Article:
Salisbury Post - January 3, 1960 by Rose Post [View Scan Version]

‘Twas No Dream

Lucky Ralph Had Marilyn Monroe Under His Thumb

By Rose Post
Post Staff Writer

There might be a man or two in the world who would envy Ralph Roberts.

He’s just back from Hollywood where he spent part of most of his evenings with Marilyn Monroe. And not only was he with Marilyn, but it was a Marilyn dressed in towels.

Which, added to the fact that he’s probably the only Salisburian ever to appear on the cover of Time, should assure him a place in local history. Certainly he’s the only one who’s massaged the most talked about body of the Fifties.

It all came about because Ralph won’t go anywhere without his table of his little bottle of oil.

Long aspiring to be an actor, he added the requirements of masseur to his abilities several years ago. Massage took little time and produced the income that made it possible for him to pound the pavements of New York in search of bit – and better – parts in Broadway shows.

Recently the pendulum has swung away from the massage table and toward the klieg lights, and he’s just spent 10 months on Broadway, the road, and in Hollywood as a dumb detective in "Bells are Ringing," the Judy Holliday hit.

Naturally, he took his table and his other stock in trade, the bottle of Nivea, with him. And it was just as natural that a sometime–actor - sometime–masseur should get a call for massage. Actually he was doing no such work at the time.

But the caller was Marilyn Monroe…

"And for her I made an exception!"

The hair is as blonde, the eyes are as blue, and the skin as peaches and cream as the screen indicates, he says. And the figure is everything it’s supposed to be.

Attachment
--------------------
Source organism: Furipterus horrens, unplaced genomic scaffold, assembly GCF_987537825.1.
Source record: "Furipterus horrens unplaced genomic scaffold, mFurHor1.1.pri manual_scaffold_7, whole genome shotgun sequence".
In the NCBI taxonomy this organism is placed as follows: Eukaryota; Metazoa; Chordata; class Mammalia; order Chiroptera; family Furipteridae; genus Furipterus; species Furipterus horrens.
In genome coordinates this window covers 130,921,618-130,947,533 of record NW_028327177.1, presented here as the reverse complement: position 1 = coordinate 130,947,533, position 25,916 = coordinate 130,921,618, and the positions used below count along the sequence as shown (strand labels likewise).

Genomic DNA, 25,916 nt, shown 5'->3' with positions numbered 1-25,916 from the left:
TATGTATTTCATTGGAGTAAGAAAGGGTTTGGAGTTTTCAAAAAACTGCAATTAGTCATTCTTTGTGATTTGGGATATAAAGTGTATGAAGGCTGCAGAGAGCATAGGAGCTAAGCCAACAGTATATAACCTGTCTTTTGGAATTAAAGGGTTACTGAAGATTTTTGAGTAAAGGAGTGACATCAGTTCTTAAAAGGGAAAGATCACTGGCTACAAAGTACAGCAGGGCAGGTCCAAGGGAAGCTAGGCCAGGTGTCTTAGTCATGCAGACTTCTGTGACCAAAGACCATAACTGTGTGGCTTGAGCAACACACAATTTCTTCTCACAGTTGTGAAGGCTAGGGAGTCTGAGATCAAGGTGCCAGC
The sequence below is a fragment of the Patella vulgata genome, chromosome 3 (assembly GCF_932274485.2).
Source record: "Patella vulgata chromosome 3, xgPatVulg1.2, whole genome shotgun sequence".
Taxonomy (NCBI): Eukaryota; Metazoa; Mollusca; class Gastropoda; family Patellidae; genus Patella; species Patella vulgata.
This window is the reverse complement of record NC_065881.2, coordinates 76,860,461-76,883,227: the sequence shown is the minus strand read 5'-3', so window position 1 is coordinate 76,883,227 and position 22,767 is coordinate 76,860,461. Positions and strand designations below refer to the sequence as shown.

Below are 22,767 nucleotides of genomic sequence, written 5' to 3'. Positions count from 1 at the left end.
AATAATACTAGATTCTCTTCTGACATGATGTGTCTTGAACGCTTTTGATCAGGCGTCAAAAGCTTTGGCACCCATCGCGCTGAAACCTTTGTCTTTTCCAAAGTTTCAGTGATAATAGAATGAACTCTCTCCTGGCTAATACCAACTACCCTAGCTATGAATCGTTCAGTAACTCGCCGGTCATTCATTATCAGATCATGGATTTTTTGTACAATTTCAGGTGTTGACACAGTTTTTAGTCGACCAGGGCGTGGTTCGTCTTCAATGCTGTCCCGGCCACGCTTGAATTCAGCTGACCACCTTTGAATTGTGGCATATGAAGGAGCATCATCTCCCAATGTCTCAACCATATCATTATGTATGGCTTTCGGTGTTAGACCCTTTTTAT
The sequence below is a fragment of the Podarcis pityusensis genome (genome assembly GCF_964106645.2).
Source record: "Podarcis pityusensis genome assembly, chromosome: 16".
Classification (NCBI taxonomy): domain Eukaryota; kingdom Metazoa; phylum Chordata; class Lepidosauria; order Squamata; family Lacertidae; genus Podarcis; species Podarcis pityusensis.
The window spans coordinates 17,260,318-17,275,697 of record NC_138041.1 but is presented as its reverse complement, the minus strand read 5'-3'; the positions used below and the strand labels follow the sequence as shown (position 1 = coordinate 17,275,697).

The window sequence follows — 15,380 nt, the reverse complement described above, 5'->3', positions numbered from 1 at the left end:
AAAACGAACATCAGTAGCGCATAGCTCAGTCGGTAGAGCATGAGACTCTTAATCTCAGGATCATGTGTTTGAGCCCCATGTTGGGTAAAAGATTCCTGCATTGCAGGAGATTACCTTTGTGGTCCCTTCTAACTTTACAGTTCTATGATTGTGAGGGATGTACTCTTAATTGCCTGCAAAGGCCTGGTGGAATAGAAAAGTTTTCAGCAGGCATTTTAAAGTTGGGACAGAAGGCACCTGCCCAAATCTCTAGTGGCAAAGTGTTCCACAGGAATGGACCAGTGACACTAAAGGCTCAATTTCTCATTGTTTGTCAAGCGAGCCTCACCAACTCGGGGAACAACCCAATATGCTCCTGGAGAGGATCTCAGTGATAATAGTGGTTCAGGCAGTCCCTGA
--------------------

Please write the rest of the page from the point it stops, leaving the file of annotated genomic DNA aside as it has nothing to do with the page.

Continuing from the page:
But he was surprised to find that Miss Monroe is actually a very intelligent girl ("one of the best read I’ve ever met") and extremely shy. In fact, she and her husband Arthur Miller are both somewhat withdrawn and quiet, Ralph found.

She’s currently rehearsing for the lead in a new movie, "The Billionaire." Ralph arrived at their cottage one night to find Mr. Miller at the table with a brunette.

"Hasn’t Marilyn arrived yet?" he asked, whereupon the brunette turned around and was Marilyn trying out a brownish wispy wig she’ll wear in a few scenes in the movie.

The son of H. K. Roberts of West Innes Street, Ralph has had parts in Broadway shows for sometime. During the past few years, however, he feels that he’s been particularly fortunate in securing some very excellent roles. He was featured on the cover of Time magazine for his part as the executioner in "The Lark," which he played on Broadway and on television, was the lead in one of the "New York Confidential" television series, and played the leading role of the father in television’s "Hans Brinker" with Tab Hunter. He has also had two good stock roles in recent years, including a part in the Tennessee Williams play, "Orpheus Descending," when it played in Miami, and the part of the older brother in "Desire Under the Elms."

The day after he closed in "Desire Under the Elms," he joined the cast of "Bells Are Ringing." Though not large, his part is of the memorable sort. He plays a detective, comic in his stupidity and thoroughly dedicated to his work.

"Bells" was his first experience on the road. The show toured Washington (where his Salisbury relatives went to see it), Los Angeles and San Francisco.